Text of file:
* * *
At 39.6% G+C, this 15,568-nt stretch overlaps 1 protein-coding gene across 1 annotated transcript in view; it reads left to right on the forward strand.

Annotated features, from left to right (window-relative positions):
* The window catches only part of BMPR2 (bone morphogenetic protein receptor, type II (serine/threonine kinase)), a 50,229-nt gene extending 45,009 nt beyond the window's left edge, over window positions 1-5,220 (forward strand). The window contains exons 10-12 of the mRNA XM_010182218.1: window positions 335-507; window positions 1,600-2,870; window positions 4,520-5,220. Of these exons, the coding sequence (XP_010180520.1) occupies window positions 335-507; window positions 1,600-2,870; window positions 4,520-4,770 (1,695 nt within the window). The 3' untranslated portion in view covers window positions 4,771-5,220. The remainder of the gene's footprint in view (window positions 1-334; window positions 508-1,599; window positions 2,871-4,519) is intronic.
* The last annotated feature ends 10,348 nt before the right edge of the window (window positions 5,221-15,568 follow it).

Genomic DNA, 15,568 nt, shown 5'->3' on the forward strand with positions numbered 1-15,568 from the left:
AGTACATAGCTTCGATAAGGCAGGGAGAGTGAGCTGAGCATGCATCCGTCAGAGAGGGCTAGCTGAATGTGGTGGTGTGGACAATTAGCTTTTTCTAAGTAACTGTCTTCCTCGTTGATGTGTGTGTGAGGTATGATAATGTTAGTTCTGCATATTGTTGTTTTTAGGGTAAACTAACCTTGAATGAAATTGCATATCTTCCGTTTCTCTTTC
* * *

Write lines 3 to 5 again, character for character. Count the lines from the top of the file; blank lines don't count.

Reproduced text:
* The window catches only part of BMPR2 (bone morphogenetic protein receptor, type II (serine/threonine kinase)), a 50,229-nt gene extending 45,009 nt beyond the window's left edge, over window positions 1-5,220 (forward strand). The window contains exons 10-12 of the mRNA XM_010182218.1: window positions 335-507; window positions 1,600-2,870; window positions 4,520-5,220. Of these exons, the coding sequence (XP_010180520.1) occupies window positions 335-507; window positions 1,600-2,870; window positions 4,520-4,770 (1,695 nt within the window). The 3' untranslated portion in view covers window positions 4,771-5,220. The remainder of the gene's footprint in view (window positions 1-334; window positions 508-1,599; window positions 2,871-4,519) is intronic.
* The last annotated feature ends 10,348 nt before the right edge of the window (window positions 5,221-15,568 follow it).

Genomic DNA, 15,568 nt, shown 5'->3' on the forward strand with positions numbered 1-15,568 from the left: